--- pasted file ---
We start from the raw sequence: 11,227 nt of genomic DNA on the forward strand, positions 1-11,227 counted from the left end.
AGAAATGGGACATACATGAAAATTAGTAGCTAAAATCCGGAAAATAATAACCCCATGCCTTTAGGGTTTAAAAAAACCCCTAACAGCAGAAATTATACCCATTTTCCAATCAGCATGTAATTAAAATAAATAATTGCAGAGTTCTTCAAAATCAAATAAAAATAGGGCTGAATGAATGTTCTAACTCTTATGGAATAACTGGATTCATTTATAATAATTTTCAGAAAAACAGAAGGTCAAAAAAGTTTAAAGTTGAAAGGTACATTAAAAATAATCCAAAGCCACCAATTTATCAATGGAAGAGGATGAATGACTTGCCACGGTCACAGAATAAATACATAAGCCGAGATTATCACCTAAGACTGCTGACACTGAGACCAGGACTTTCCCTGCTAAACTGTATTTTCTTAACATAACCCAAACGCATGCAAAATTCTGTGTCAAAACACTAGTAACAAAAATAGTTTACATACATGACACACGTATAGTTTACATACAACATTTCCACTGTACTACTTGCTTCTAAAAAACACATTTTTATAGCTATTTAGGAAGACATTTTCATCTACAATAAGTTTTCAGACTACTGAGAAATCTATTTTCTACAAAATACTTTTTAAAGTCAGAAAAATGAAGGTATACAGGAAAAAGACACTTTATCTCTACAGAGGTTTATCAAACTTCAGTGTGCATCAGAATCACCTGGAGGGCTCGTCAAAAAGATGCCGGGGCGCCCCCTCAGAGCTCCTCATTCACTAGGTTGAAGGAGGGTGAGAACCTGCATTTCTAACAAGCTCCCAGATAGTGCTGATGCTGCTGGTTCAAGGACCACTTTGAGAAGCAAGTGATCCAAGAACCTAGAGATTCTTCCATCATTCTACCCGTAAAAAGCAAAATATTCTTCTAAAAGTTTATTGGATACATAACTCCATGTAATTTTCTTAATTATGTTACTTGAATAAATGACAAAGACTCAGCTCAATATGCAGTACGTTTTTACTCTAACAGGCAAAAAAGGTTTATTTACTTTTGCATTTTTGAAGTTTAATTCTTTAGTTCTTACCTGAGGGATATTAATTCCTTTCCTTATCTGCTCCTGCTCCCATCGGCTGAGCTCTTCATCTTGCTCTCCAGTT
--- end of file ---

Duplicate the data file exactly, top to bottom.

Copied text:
We start from the raw sequence: 11,227 nt of genomic DNA on the forward strand, positions 1-11,227 counted from the left end.
AGAAATGGGACATACATGAAAATTAGTAGCTAAAATCCGGAAAATAATAACCCCATGCCTTTAGGGTTTAAAAAAACCCCTAACAGCAGAAATTATACCCATTTTCCAATCAGCATGTAATTAAAATAAATAATTGCAGAGTTCTTCAAAATCAAATAAAAATAGGGCTGAATGAATGTTCTAACTCTTATGGAATAACTGGATTCATTTATAATAATTTTCAGAAAAACAGAAGGTCAAAAAAGTTTAAAGTTGAAAGGTACATTAAAAATAATCCAAAGCCACCAATTTATCAATGGAAGAGGATGAATGACTTGCCACGGTCACAGAATAAATACATAAGCCGAGATTATCACCTAAGACTGCTGACACTGAGACCAGGACTTTCCCTGCTAAACTGTATTTTCTTAACATAACCCAAACGCATGCAAAATTCTGTGTCAAAACACTAGTAACAAAAATAGTTTACATACATGACACACGTATAGTTTACATACAACATTTCCACTGTACTACTTGCTTCTAAAAAACACATTTTTATAGCTATTTAGGAAGACATTTTCATCTACAATAAGTTTTCAGACTACTGAGAAATCTATTTTCTACAAAATACTTTTTAAAGTCAGAAAAATGAAGGTATACAGGAAAAAGACACTTTATCTCTACAGAGGTTTATCAAACTTCAGTGTGCATCAGAATCACCTGGAGGGCTCGTCAAAAAGATGCCGGGGCGCCCCCTCAGAGCTCCTCATTCACTAGGTTGAAGGAGGGTGAGAACCTGCATTTCTAACAAGCTCCCAGATAGTGCTGATGCTGCTGGTTCAAGGACCACTTTGAGAAGCAAGTGATCCAAGAACCTAGAGATTCTTCCATCATTCTACCCGTAAAAAGCAAAATATTCTTCTAAAAGTTTATTGGATACATAACTCCATGTAATTTTCTTAATTATGTTACTTGAATAAATGACAAAGACTCAGCTCAATATGCAGTACGTTTTTACTCTAACAGGCAAAAAAGGTTTATTTACTTTTGCATTTTTGAAGTTTAATTCTTTAGTTCTTACCTGAGGGATATTAATTCCTTTCCTTATCTGCTCCTGCTCCCATCGGCTGAGCTCTTCATCTTGCTCTCCAGTT